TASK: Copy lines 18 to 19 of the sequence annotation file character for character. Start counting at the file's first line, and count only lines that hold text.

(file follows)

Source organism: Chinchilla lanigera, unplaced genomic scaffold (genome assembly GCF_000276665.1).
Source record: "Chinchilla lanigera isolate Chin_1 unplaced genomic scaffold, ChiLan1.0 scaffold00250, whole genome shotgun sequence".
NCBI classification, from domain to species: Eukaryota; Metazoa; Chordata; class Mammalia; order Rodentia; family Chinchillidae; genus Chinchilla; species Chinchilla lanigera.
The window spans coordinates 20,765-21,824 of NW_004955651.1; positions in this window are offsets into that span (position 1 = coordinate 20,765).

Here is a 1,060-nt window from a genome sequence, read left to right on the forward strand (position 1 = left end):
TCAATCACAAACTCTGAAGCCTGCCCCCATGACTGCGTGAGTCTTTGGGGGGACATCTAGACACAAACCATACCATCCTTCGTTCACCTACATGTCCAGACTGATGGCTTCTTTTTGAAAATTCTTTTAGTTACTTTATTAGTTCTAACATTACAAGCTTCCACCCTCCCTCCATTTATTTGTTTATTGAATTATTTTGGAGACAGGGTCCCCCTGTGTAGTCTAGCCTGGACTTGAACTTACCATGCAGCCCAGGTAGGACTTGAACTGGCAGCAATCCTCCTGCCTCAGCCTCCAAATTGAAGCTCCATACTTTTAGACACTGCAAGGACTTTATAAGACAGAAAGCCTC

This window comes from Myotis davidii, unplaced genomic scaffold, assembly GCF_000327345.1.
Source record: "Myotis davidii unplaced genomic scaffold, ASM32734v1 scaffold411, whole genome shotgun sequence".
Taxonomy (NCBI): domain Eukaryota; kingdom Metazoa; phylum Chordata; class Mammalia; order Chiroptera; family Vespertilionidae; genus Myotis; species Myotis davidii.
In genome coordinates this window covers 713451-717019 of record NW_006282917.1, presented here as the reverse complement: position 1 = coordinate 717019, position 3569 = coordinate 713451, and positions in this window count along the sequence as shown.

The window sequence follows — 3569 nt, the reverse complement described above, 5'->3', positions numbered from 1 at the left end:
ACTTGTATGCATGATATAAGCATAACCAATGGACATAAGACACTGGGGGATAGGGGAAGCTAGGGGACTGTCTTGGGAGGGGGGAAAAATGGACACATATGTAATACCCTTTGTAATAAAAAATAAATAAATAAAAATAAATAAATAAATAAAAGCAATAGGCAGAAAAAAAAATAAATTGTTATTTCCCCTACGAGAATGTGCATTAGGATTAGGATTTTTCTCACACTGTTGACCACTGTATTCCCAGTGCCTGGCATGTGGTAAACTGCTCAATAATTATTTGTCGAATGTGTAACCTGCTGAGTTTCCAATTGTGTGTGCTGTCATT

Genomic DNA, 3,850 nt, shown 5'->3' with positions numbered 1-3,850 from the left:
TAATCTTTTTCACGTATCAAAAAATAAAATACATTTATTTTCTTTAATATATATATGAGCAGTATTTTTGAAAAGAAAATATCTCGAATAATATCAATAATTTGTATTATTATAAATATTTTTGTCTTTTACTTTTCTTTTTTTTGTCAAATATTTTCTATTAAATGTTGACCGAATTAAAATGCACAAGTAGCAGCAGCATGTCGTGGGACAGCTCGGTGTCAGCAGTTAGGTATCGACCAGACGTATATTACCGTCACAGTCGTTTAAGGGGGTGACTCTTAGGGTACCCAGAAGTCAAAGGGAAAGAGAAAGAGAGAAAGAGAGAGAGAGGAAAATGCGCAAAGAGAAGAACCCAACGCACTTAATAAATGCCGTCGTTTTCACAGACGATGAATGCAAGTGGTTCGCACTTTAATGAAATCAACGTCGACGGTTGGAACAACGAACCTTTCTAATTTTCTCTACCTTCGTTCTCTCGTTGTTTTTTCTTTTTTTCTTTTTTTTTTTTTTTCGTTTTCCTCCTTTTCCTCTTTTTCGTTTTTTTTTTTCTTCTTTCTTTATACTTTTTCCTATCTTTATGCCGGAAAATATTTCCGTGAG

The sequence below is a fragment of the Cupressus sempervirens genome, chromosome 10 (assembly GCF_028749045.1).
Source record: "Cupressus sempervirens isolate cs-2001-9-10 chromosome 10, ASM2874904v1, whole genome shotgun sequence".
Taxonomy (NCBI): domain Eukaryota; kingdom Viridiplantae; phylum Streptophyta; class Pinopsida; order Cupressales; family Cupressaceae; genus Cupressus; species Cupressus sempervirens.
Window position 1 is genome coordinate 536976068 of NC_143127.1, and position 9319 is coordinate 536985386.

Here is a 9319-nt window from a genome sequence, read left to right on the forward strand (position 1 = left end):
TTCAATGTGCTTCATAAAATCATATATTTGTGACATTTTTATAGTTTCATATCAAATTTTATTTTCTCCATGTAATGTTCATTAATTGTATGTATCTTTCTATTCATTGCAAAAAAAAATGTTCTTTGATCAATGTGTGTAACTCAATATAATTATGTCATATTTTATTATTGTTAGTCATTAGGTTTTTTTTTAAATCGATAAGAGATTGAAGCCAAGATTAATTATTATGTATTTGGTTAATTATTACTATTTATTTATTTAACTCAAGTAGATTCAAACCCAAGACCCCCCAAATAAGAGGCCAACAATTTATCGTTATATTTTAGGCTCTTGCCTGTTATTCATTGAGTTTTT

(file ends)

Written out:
Window position 1 is genome coordinate 536976068 of NC_143127.1, and position 9319 is coordinate 536985386.

Here is a 9319-nt window from a genome sequence, read left to right on the forward strand (position 1 = left end):